Directed by Michael Morris
Look Around you/look down the bar room/at the faces that you see/are you sure this is where you want to be?
Leslie: “Is that a joke?”
Leslie (Andrea Riseborough) sits alone in a bar, slouched and smoking a limp cigarette. The camera dollies towards her while those lyrics play from a sad country song. She looks up, speaks those words, gets no answer. Then she scoffs as the song continues, each line as heavy-handed as the one before.
It wasn’t until this moment, exactly halfway through the film, that To Leslie felt like it hit its stride. This is the moment at which a character levels out her descent and begins to rise from the ashes. What follows is either a knockoff of or an homage to Tender Mercies (1983), wherein Robert Duvall played a man down on his luck who found purpose at a near constantly vacant roadside motel.
Leslie does the same here, benefitting from the good graces of the two motel employees, Royal (Andre Royo) and Sweeney (Marc Maron). Royal is a free spirit and Sweeney is smitten with Leslie from the moment he sees her, better judgment be damned.
It’s not long after starting work for them that she just about squanders the opportunity, just as she had everything else in her life. Jobs, homes, relationships, dignity, etc.
Sweeney, the most patient person in the world, has even had it with her, but then she finds herself in that dive bar, drinking that beer, listening reluctantly to that sad country song. And the next morning she makes her sobriety a priority.
Were To Leslie to begin with her attempt at sobriety, the film would’ve been a bit frustrating. We feel for Leslie, for her struggle and her determination to do good by herself and those around her. The infuriating part would have been the people around her hurt by her alcoholism. They remain in town, led by Nancy (Allison Janney). She is furious, proud, indignant and self-righteous. If we had only seen that side of her it would play as perhaps a bit cartoonish. Or maybe it would’ve been the right flavor to deepen the mystery of Leslie’s past.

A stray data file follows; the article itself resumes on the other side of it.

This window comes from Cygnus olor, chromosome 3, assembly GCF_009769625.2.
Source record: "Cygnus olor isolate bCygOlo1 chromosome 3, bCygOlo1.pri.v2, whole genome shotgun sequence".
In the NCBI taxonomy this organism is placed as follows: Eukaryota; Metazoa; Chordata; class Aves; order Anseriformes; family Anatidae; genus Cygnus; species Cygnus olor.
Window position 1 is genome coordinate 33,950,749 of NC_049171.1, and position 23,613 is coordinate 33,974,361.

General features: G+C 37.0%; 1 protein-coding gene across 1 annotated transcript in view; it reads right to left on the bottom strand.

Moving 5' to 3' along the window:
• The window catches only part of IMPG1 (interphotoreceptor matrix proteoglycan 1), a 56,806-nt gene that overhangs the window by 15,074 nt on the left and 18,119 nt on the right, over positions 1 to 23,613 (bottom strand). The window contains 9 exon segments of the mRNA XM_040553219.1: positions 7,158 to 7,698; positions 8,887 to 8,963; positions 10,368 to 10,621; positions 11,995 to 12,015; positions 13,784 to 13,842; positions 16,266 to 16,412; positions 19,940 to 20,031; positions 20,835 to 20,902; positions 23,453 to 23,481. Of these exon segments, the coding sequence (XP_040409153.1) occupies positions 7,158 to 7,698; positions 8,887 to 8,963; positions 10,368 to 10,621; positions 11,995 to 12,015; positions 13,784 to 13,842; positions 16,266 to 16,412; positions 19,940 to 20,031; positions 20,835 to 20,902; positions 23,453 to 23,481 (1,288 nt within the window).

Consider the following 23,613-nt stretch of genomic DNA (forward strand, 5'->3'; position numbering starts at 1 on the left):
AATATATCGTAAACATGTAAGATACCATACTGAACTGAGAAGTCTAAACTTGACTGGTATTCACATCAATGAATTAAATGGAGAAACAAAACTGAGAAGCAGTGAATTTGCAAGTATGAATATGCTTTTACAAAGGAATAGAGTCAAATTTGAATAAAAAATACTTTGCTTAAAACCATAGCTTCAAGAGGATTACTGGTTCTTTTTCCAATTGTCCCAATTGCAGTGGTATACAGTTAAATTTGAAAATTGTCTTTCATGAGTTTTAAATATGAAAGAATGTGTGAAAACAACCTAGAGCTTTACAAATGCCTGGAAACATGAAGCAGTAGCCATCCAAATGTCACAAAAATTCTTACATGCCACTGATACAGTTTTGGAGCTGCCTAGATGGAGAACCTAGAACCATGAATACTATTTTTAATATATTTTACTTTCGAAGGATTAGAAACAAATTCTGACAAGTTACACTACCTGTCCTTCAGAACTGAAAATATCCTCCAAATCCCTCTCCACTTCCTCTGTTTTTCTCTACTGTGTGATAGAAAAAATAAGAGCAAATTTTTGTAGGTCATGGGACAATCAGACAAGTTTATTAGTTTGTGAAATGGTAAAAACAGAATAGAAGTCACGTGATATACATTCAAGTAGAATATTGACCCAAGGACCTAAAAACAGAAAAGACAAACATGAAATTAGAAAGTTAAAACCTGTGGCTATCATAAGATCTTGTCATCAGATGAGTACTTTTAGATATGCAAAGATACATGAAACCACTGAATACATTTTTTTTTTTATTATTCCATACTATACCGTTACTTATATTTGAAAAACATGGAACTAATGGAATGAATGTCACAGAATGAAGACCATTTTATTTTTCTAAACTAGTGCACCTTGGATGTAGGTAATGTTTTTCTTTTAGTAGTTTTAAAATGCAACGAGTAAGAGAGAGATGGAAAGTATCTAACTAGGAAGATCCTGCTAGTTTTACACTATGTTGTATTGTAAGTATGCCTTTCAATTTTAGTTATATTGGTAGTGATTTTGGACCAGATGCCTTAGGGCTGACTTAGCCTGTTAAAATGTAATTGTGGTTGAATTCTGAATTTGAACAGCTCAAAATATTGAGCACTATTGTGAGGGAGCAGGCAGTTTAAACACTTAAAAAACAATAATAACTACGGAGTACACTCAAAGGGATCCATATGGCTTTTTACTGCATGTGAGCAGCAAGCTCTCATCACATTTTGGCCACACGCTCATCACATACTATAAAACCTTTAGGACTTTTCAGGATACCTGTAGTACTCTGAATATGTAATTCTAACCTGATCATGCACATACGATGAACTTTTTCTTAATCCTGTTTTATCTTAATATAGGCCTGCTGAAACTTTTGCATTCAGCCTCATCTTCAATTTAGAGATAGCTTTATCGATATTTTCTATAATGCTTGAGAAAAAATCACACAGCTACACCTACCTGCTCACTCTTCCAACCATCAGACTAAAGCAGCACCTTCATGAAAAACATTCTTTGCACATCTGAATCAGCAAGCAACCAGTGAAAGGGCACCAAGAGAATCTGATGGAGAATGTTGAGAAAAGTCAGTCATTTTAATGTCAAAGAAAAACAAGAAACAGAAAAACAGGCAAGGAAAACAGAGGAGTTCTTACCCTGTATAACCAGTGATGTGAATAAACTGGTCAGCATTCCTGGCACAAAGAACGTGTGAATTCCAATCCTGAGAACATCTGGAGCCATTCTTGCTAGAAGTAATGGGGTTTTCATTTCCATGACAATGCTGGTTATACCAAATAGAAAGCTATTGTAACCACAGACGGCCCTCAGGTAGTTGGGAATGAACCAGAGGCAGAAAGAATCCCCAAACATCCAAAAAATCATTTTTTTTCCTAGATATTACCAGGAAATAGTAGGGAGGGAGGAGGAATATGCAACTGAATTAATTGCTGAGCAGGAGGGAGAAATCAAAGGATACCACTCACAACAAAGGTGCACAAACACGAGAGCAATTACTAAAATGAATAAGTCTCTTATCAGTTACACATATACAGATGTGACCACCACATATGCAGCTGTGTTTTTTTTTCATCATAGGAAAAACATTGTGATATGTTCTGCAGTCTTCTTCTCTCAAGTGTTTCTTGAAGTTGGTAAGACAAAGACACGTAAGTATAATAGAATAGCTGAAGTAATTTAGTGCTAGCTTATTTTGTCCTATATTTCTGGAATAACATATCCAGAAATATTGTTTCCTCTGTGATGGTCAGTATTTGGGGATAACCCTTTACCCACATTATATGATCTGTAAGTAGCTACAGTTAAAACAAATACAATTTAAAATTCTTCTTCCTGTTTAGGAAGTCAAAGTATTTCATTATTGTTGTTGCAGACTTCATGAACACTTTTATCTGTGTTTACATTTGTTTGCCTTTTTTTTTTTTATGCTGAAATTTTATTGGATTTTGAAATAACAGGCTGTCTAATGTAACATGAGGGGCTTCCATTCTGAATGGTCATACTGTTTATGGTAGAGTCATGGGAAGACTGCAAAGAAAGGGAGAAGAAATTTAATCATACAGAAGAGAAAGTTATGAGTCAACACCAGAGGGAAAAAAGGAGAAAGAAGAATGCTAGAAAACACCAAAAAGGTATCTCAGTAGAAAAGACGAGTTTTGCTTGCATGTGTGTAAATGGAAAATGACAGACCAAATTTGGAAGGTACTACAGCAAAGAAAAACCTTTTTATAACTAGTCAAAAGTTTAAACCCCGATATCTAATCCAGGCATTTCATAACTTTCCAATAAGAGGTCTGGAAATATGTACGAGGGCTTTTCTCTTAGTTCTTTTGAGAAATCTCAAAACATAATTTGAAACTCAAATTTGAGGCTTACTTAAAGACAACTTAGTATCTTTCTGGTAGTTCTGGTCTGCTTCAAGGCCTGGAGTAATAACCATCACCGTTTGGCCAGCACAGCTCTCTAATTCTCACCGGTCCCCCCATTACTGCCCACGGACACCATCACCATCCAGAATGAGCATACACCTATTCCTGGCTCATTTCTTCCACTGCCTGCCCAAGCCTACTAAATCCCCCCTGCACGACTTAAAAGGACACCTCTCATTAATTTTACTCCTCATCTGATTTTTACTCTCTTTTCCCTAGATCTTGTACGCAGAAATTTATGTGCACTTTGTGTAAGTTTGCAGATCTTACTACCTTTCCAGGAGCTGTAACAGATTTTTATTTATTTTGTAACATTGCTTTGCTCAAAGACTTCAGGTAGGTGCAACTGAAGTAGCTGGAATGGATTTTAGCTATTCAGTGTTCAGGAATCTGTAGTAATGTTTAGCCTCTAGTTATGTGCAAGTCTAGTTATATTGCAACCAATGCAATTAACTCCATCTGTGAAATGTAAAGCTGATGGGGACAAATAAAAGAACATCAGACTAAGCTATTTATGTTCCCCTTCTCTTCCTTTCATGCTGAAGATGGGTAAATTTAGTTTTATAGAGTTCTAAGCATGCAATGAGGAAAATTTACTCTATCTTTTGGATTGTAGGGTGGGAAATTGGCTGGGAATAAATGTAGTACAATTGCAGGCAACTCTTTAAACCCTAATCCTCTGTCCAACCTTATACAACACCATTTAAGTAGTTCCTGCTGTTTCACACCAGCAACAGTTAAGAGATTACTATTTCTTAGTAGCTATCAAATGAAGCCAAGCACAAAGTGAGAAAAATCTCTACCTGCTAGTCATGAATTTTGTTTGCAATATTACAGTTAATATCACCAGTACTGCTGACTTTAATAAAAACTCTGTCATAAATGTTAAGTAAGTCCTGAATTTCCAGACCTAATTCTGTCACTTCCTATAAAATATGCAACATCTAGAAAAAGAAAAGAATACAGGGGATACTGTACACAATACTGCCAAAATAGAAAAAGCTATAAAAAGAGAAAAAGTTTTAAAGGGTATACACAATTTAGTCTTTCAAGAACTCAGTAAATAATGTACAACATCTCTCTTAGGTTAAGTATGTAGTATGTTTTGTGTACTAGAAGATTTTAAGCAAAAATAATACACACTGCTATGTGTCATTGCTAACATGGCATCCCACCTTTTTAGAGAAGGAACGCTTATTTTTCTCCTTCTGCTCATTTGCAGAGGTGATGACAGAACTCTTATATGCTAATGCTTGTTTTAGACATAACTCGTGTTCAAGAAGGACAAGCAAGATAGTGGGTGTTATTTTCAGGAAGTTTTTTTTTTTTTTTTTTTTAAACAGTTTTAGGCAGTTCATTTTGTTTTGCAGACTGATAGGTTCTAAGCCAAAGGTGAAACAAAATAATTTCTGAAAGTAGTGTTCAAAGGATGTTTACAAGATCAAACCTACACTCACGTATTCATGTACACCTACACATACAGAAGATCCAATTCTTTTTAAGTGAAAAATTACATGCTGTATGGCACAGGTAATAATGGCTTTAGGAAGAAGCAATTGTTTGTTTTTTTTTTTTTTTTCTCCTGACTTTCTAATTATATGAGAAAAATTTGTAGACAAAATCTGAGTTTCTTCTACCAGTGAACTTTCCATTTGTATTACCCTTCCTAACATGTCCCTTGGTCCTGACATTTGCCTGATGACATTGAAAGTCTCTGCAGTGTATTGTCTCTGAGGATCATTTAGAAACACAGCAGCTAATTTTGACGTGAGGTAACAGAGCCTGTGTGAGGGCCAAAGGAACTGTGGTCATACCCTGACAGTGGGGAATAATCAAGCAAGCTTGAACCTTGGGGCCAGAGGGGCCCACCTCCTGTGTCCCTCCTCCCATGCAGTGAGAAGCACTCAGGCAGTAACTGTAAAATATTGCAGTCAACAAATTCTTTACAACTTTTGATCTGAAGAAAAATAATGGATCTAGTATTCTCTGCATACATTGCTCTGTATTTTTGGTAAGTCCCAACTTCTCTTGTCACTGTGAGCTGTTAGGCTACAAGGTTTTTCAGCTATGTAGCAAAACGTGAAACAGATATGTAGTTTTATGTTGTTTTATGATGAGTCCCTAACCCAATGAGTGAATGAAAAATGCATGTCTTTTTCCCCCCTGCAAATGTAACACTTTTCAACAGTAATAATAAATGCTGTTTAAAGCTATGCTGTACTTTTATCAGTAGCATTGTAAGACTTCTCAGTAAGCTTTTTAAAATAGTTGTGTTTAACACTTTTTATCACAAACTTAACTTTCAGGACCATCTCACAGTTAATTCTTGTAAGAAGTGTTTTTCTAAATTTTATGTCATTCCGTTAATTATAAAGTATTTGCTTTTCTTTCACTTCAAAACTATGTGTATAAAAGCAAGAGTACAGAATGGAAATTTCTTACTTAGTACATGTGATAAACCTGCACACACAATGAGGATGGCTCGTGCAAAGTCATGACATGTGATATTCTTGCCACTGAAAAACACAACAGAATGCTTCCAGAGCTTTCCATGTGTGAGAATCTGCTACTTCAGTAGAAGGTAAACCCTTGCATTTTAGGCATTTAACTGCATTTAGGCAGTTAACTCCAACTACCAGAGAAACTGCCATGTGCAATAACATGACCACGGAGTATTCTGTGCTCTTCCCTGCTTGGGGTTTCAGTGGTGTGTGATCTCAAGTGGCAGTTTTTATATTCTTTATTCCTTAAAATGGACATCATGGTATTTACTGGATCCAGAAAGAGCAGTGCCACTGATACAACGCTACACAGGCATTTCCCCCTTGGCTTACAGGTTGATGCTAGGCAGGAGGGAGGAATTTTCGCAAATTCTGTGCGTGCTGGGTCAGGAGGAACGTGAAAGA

But in this film we spend a full hour up close and personal with Leslie’s addiction. When the movie begins she is being kicked out of a motel and no one around bothers to help her. Then she stays with her son, whom she hasn’t seen in six years. She lies, steals and drinks, and before she knows it she has been handed off like a hot potato to friends Nancy and Dutch (Stephen Root). Their thin patience for her doesn’t last long, and as she continues to drink herself into oblivion, they almost seem to taunt and cheer her on.
And that’s the part of the film most resonated for me, that proud indignation of the people hurt by her actions. The pain she felt passed onto them and hardened into bitterness, resentment and so on. It’s as if they had begun to identify with their repressed pain and cast it right back at her.
But who could blame them? In a climactic monologue that was two parts cathartic and one part a little too heavy-handed (just like that sad country song), Nancy explains her pain. Perhaps more important is that Leslie is there to receive it. The conversation they have feels as out of this world as any Marvel CGI set piece. Sure it’s a little melodramatic, but aren’t our lives full of melodrama? And maybe melodrama left unexamined files division and outrage and so on. Or maybe I’m drinking my own BS. I don’t know.
But the outrage of characters like Nancy and dutch was infuriating to see, even as you could understand why it was there. Hurt people hurt people, that sort of a thing. They were so hurt by Leslie’s behavior over the past however many years that they couldn’t bear to watch her get better.
Anyways this film struck a chord with me, observing how we hurt others, how we find the will to try to do better, and how we live with the consequences of our choices. Leslie had to choose to get better on her own, whether or not the people she loved her would forgive her.
The end of the movie feels a bit rushed, with a sudden time jump that alters the momentum of the story. Across the road from the old motel is a rundown diner. Leslie decides she will clean it up and get it up and running. In a flashback to a time when Leslie won a $190,000 lottery, she tells (or yells to) a tv reporter that she will open up her own diner. The appearance of this rundown diner then appears a little too neat, an obvious vehicle for and symbol of her next chapter in life.
And sure enough, ten months later, she has it up and running.
So maybe it’s a little too “easy,” too neat of a bow on what was otherwise a messy life. Or maybe it’s a message about how your way back is always there, always present in some form or another. It may not be a rundown diner but it’s something that is nevertheless asking for your attention and compassion.